The biochemistry of drug metabolism--an introduction: part 6. Inter-individual factors affecting drug metabolism.
ABSTRACT This review is part of a series of review articles on the metabolism of drugs and other xenobiotics published in Chemistry & Biodiversity. After a thorough discussion of metabolic reactions and their enzymes, this article focuses on genetically determined differences in drug and xenobiotic metabolism. After a short introduction on the causes for genetic differences, the first focus is on species differences in drug and xenobiotic metabolism. A major chapter is then dedicated to clinically relevant genetic polymorphisms in human drug metabolism and resultant ethnic differences. The last two chapters deal with sex-dependent differences in drug metabolism and personalized pharmacotherapy related to inter-individual differences in drug metabolism.
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ABSTRACT: (E)-3-(Pyridin-2-ylethynyl)cyclohex-2-enone O-(2-(3-(18)F-fluoropropoxy)ethyl) oxime ([(18)F]-PSS223) was evaluated in vitro and in vivo to establish its potential as a PET tracer for imaging metabotropic glutamate receptor subtype 5 (mGluR5). [(18)F]-PSS223 was obtained in 20% decay corrected radiochemical yield whereas the non-radioactive PSS223 was accomplished in 70% chemical yield in a S(N)2 reaction of common intermediate mesylate 8 with potassium fluoride. The in vitro binding affinity of [(18)F]-PSS223 was measured directly in a Scatchard assay to give K(d) = 3.34 ± 2.05 nM. [(18)F]-PSS223 was stable in PBS and rat plasma but was significantly metabolized by rat liver microsomal enzymes, but to a lesser extent by human liver microsomes. Within 60 min, 90% and 20% of [(18)F]-PSS223 was metabolized by rat and human microsome enzymes, respectively. In vitro autoradiography on horizontal rat brain slices showed heterogeneous distribution of [(18)F]-PSS223 with the highest accumulation in brain regions where mGluR5 is highly expressed (hippocampus, striatum and cortex). Autoradiography in vitro under blockade conditions with ABP688 confirmed the high specificity of [(18)F]-PSS223 for mGluR5. Under the same blocking conditions but using the mGluR1 antagonist, JNJ16259685, no blockade was observed demonstrating the selectivity of [(18)F]-PSS223 for mGluR5 over mGluR1. Despite favourable in vitro properties of [(18)F]-PSS223, a clear-cut visualization of mGluR5-rich brain regions in vivo in rats was not possible mainly due to a fast clearance from the brain and low metabolic stability of [(18)F]-PSS223.American Journal of Nuclear Medicine and Molecular Imaging 01/2012; 2(1):14-28. · 3.25 Impact Factor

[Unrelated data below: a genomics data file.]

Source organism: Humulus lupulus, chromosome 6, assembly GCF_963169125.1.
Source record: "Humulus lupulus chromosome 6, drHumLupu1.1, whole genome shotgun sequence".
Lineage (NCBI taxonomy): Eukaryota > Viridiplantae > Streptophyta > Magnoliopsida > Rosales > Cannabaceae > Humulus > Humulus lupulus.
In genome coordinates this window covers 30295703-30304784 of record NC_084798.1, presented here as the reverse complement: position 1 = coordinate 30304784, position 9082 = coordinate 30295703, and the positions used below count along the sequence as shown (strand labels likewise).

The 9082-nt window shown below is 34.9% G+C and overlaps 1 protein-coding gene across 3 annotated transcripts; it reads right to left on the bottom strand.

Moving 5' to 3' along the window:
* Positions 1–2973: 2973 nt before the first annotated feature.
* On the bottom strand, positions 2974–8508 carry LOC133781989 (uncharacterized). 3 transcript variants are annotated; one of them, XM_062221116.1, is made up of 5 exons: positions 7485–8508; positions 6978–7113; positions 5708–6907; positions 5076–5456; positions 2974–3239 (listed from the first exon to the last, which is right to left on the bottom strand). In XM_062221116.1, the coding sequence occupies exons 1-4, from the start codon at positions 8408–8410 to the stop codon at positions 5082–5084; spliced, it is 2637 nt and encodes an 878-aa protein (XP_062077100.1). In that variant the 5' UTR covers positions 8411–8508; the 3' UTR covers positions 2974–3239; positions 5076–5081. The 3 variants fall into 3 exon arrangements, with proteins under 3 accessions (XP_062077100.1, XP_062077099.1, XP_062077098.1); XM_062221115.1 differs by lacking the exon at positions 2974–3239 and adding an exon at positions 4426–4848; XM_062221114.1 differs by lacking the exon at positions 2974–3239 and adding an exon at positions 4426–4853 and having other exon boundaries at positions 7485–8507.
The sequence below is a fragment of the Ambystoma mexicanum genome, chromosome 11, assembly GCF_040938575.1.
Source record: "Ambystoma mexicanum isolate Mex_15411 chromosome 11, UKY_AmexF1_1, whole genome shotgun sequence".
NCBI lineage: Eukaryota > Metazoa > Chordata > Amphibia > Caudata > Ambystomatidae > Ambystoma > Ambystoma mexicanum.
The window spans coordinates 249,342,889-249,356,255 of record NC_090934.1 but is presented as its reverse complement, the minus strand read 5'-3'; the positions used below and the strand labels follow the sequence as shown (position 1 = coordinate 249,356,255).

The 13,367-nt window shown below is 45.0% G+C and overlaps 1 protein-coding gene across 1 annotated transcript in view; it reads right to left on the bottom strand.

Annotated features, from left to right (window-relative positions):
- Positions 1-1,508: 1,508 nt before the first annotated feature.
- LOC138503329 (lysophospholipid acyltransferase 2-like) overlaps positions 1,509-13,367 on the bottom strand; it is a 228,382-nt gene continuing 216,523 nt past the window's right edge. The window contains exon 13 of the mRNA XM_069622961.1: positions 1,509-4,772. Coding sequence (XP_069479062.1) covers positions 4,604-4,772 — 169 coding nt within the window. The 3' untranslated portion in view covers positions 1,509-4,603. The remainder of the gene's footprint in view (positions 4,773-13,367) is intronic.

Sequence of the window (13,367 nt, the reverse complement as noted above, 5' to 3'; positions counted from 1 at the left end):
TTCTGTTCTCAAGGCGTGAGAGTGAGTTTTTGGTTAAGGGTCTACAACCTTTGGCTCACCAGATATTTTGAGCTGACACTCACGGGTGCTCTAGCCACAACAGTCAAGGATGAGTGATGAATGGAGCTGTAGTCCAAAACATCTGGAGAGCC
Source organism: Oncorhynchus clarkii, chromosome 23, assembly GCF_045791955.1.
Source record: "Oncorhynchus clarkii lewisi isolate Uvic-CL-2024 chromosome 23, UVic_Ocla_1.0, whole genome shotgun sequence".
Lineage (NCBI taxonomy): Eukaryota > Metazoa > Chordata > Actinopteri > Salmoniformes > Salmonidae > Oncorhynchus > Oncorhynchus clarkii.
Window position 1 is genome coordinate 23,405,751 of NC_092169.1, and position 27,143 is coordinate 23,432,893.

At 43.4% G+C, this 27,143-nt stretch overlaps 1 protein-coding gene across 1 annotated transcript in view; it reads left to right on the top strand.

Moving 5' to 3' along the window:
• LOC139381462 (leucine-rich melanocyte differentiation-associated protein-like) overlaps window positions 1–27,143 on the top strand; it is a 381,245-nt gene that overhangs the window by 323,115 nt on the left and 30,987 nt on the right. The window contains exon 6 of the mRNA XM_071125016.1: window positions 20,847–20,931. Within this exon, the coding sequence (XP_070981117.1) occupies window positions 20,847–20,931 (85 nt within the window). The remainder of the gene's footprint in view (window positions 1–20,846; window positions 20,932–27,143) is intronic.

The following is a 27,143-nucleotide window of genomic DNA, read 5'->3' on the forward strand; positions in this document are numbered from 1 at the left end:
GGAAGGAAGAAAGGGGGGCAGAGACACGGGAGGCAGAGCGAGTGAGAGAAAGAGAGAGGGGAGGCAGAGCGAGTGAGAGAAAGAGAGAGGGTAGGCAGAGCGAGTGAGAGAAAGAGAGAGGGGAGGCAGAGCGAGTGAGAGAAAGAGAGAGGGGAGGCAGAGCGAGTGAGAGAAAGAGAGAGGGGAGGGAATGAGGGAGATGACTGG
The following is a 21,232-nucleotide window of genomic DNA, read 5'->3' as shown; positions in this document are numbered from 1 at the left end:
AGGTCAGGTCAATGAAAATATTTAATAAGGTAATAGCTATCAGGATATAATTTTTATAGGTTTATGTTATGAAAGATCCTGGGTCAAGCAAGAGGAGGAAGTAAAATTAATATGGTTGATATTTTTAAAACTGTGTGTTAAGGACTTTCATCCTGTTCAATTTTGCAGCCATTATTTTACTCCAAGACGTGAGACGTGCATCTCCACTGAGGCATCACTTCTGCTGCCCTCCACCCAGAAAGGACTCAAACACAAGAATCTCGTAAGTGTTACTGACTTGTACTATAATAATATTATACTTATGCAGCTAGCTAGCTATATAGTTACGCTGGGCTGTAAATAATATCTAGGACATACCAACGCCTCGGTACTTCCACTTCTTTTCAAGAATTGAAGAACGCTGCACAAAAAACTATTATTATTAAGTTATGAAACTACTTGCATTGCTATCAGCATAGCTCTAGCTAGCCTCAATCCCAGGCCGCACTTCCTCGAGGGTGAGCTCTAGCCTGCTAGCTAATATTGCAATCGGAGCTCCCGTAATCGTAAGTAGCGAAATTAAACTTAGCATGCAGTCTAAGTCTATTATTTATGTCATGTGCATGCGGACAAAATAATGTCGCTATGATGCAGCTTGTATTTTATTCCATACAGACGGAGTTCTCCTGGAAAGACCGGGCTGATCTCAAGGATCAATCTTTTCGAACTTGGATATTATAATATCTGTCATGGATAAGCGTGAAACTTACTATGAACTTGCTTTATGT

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ABSTRACT: The prodrug concept has been used to improve undesirable properties of drugs since the late 19th century, although it was only at the end of the 1950s that the actual term prodrug was introduced for the first time. Prodrugs are inactive, bioreversible derivatives of active drug molecules that must undergo an enzymatic and/or chemical transformation in vivo to release the active parent drug, which can then elicit its desired pharmacological effect in the body. In most cases, prodrugs are simple chemical derivatives that are only one or two chemical or enzymatic steps away from the active parent drug. However, some prodrugs lack an obvious carrier or promoiety but instead result from a molecular modification of the prodrug itself, which generates a new active compound. Numerous prodrugs designed to overcome formulation, delivery, and toxicity barriers to drug utilization have reached the market. In fact, approximately 20% of all small molecular drugs approved during the period 2000 to 2008 were prodrugs. Although the development of a prodrug can be very challenging, the prodrug approach represents a feasible way to improve the erratic properties of investigational drugs or drugs already on the market. This review introduces in depth the rationale behind the use of the prodrug approach from past to present, and also considers the possible problems that can arise from inadequate activation of prodrugs.Pharmacological reviews 09/2011; 63(3):750-71. DOI:10.1124/pr.110.003459 · 18.55 Impact Factor
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ABSTRACT: Synthetic chemical drugs, while being efficacious in the clinical management of many diseases, are often associated with undesirable side effects in patients. It is now clear that the need of therapeutic intervention in many clinical conditions cannot be satisfactorily met by synthetic chemical drugs. Since the research and development of new chemical drugs remain time-consuming, capital-intensive and risky, much effort has been put in the search for alternative routes for drug discovery in China. This narrative review illustrates various approaches to the research and drug discovery in Chinese herbal medicine. Although this article focuses on Chinese traditional drugs, it is also conducive to the development of other traditional remedies and innovative drug discovery.Evidence-based Complementary and Alternative Medicine 03/2011; 2011:403709. DOI:10.1093/ecam/neq056 · 1.88 Impact Factor